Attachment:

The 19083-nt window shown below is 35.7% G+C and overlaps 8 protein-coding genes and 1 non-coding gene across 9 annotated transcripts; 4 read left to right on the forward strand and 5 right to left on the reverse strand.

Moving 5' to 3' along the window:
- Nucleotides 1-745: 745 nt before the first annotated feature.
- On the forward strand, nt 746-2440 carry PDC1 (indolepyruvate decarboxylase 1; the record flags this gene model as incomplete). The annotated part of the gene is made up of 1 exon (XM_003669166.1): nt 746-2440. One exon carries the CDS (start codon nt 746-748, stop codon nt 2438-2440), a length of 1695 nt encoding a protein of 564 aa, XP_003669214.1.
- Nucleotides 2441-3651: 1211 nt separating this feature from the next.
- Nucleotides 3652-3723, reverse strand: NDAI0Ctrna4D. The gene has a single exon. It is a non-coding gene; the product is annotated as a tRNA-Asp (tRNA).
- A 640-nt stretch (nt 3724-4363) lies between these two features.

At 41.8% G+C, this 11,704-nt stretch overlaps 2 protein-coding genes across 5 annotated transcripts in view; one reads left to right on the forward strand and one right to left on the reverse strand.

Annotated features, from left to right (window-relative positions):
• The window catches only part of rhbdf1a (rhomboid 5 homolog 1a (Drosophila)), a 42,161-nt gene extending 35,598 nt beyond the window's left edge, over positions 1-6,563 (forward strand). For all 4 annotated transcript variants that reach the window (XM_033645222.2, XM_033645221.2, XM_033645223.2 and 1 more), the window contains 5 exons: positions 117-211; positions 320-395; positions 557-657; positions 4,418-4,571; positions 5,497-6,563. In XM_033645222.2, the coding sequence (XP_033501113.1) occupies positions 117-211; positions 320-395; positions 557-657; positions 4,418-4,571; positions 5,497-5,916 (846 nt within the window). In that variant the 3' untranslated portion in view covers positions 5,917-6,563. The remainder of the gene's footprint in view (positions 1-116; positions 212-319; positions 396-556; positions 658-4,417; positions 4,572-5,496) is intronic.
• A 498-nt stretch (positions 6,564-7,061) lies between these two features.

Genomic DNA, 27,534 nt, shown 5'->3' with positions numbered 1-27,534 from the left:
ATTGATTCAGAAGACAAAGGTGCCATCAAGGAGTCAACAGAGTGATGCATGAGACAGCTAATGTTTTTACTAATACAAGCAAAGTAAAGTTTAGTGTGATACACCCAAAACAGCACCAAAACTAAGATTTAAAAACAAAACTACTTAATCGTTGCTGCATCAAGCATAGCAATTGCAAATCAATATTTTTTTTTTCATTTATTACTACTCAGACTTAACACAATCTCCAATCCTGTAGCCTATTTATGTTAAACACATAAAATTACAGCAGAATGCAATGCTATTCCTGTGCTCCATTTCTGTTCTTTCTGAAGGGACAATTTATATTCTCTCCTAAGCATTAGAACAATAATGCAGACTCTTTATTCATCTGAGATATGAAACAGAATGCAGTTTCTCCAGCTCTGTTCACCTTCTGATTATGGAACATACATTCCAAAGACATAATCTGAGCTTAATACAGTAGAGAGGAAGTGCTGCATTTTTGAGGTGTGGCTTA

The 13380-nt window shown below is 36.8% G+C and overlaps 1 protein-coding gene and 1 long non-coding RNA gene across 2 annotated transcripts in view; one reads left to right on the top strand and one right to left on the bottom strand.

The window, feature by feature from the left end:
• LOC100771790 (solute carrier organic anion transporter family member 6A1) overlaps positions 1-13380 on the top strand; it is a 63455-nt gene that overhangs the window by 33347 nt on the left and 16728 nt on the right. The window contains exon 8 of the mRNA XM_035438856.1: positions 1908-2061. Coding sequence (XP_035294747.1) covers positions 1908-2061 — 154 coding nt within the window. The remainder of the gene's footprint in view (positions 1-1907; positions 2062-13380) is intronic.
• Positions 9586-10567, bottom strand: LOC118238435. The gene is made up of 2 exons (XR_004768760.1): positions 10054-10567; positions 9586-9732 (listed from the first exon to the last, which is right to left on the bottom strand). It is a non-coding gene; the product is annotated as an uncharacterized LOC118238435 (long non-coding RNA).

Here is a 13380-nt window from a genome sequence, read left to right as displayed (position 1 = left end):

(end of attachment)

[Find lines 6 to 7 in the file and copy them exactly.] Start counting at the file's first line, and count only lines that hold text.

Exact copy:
- Nucleotides 3652-3723, reverse strand: NDAI0Ctrna4D. The gene has a single exon. It is a non-coding gene; the product is annotated as a tRNA-Asp (tRNA).
- A 640-nt stretch (nt 3724-4363) lies between these two features.